Annual Report to the Security Council on Children and Armed Conflict

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Ms. Coomaraswamy, Special Representative of the Secretary- General for Children and Armed Conflict presented the Annual Report of the Secretary-General to the Security Council on Children and Armed Conflict (A/32/609-S/2007/757) during a press conference today. It will be examined by the Security Council during its Open Debate on Children and Armed Conflict that should take place on 12 February 2008.

The report highlights progress in the implementation of SC Resolution 1612 and its monitoring and reporting mechanism. It includes information on compliance in ending recruitment and use of children by armed groups and other grave violations. Its annexes contain a naming and shaming list of parties (states and non state actors) committing these grave abuses. The report also raises concern about a number of other situations of concern and cross-cutting issues that seem to have worsened around the world due to the changing nature of conflict.

“Thanks to the commitment of the Security Council and the sustained political will on this issue, the monitoring mechanism on violations against children in armed conflict in place is leading to positive results”, announced Ms. Coomaraswamy. She referred to the de-listing of parties in Cote d’Ivoire from the annexes of the report and to progress on development of action plans to demobilize children from armed groups in Uganda, Sri Lanka, Sudan and Myanmar.

However, recruitment and use of children is taking place in 13 situations of concern including Burundi, Chad, Colombia, the Democratic Republic of Congo (DRC), Myanmar, Nepal, the Philippines, Somalia, Sudan, Sri Lanka, Sudan, Uganda and, more lately, in Afghanistan and Central African Republic.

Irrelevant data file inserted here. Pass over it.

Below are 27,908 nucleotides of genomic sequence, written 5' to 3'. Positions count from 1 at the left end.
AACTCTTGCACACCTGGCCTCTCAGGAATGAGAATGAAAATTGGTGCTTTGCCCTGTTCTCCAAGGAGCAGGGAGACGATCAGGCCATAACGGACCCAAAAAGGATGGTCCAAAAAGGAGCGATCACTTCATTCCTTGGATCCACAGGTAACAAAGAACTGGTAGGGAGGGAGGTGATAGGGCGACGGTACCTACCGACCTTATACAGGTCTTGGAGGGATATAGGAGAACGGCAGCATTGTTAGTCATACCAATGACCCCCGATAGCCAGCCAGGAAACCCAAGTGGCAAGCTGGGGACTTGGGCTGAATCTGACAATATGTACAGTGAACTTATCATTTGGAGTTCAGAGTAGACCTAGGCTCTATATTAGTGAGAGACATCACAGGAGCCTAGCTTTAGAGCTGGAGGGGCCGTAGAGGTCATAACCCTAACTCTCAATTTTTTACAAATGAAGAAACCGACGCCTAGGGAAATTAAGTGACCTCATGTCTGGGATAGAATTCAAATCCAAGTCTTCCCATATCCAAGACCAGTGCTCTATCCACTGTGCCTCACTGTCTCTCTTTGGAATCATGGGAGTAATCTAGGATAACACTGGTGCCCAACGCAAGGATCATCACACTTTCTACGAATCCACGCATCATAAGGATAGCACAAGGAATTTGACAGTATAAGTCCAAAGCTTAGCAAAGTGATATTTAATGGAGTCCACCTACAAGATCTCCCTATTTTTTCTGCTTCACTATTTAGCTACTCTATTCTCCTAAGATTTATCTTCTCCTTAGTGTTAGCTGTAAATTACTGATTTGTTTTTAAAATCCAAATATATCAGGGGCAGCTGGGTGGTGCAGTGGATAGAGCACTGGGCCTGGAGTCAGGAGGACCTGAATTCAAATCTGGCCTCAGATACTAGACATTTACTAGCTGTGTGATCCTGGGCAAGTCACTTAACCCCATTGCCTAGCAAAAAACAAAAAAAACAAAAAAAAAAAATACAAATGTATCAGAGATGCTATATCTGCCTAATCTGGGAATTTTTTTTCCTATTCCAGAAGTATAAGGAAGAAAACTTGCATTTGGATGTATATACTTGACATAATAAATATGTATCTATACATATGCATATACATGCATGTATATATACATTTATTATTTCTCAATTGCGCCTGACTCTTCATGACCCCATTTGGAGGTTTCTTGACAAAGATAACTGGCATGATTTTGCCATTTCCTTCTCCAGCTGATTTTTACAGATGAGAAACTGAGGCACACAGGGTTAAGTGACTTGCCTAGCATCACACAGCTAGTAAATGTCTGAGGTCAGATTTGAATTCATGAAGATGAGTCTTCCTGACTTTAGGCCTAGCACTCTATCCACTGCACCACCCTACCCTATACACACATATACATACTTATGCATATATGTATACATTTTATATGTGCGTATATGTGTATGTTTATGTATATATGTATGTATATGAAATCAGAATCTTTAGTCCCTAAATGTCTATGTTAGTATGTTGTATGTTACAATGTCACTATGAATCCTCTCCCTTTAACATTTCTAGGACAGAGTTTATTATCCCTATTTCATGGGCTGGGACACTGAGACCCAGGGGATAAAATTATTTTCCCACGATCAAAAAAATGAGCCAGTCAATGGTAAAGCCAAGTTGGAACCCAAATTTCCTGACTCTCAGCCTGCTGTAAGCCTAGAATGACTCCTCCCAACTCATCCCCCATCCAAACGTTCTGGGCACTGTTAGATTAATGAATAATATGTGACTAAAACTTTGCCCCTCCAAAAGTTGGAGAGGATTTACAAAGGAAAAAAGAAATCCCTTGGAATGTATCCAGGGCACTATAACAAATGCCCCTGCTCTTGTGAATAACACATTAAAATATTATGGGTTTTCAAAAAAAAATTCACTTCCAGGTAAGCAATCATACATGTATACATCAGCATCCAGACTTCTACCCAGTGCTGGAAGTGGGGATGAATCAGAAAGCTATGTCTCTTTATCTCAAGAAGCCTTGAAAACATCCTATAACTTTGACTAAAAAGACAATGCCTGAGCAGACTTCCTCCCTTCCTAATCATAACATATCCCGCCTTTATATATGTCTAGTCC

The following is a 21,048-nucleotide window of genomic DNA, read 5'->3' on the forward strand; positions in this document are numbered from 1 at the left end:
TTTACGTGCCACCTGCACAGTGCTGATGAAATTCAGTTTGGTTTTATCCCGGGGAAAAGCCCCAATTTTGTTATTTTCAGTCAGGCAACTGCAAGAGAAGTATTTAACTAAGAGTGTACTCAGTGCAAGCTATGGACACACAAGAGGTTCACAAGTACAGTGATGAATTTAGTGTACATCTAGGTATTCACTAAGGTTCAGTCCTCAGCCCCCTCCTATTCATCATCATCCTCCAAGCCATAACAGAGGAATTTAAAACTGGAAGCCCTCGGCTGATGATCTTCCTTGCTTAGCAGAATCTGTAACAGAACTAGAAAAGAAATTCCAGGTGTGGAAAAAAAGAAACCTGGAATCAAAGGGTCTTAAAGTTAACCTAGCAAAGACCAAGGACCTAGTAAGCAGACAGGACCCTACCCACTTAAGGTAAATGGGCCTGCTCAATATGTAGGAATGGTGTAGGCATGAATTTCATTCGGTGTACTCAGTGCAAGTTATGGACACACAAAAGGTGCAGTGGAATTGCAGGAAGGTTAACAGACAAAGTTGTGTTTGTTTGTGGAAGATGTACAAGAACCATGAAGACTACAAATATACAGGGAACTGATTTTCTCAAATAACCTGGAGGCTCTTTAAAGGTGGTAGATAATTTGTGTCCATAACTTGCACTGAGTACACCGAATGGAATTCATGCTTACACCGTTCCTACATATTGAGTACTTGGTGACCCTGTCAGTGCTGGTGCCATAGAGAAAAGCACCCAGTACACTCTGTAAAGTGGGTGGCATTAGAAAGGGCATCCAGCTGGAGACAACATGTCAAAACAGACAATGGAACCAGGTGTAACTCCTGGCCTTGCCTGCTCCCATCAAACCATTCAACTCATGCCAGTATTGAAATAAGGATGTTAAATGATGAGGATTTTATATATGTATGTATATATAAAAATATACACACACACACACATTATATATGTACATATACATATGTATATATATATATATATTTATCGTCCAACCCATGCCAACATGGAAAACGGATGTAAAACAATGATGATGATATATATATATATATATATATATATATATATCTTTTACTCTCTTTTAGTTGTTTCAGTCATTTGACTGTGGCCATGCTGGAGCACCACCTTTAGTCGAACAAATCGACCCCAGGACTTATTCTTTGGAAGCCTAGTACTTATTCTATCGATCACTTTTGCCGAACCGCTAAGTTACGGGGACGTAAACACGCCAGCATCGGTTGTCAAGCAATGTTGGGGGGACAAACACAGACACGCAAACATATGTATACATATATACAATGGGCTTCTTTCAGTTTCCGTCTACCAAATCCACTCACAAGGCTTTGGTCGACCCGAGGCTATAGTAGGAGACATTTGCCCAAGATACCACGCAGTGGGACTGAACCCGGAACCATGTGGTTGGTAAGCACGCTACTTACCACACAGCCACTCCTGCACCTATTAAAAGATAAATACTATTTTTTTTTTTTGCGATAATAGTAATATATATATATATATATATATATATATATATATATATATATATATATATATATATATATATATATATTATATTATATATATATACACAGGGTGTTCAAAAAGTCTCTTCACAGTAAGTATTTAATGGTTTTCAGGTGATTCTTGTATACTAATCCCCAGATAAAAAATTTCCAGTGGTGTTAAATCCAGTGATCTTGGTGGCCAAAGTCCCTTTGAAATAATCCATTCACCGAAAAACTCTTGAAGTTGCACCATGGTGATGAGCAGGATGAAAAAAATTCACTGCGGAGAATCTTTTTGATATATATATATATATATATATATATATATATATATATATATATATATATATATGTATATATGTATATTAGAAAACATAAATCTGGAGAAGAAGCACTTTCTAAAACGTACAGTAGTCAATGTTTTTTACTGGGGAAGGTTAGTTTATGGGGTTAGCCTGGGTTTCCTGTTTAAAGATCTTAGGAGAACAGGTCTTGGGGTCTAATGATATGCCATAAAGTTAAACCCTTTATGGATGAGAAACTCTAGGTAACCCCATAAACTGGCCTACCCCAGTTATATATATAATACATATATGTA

The Special Representative confirmed initial evidence that due to the changing nature of warfare, children are increasingly suffering from the consequences of armed conflict. The Secretary General’s report raises serious concerns about a series of cross-cutting issues such as the increasing cases of recruitment or re-recruitment of children across borders and in refugee or internally displaced camps due to lack of security around the camps in DRC, Sri Lanka, Uganda and Chad. She also said that more support should be given to the reintegration and the rehabilitation of children who have been associated with armed groups to avoid these re-recruitments and to ensure proper reintegration in their communities.

The use of various forms of sexual violence and gender-based violence as a weapon of war against children has become alarming. For example, in the DRC, 60% of the recorded cases involved victims between the age of 11 and 17.

Increasingly, children are being detained for alleged association with armed groups in violation of international standards.

Systematic and deliberate attacks on schoolchildren, teachers and school buildings have escalated in certain countries.

The Secretary-General also deplores the use of indiscriminate weapons such as cluster munitions during attacks in areas of civilian concentration, which has a severe impact on civilians, particularly children, even long after the conflict ended. Children are caught in the crossfire in too many situations as victims of indiscriminate mortar shelling of residential areas, of bomb attacks or suicide cars bombs.

“The fight against impunity through accountability for perpetrators of grave violations against children is crucial to halt these unacceptable acts. Major milestones are being set by the Special Court of Sierra Leone and the International Criminal Court in this regard but much more still needs to be done”, said Ms. Coomaraswamy.

The report calls for effective targeted measures against parties to armed conflict who continue to systematically commit grave violations against children in defiance of recommendations by the Working Group on Children and Armed Conflict and of Security Council resolutions. Member States concerned also should take effective action to bring to justice individuals responsible through national justice systems. The Security Council is encouraged to refer to the International Criminal Court, for investigation and prosecution, for violations against children in armed conflict that fall within its jurisdiction.

Ms. Coomaraswamy stated that the Monitoring and Reporting Mechanism set in place by SC Resolution 1612 is unique and is beginning to show positive results. “Equal attention should, however, be given to all situations of concern and the 6 grave violations, especially sexual violence. We must also ensure that all parties listed in the naming and shaming list begin, as a matter of urgency, preparing action plans in collaboration the UN Country Teams in order to halt violations of children in armed conflict”, she concluded.

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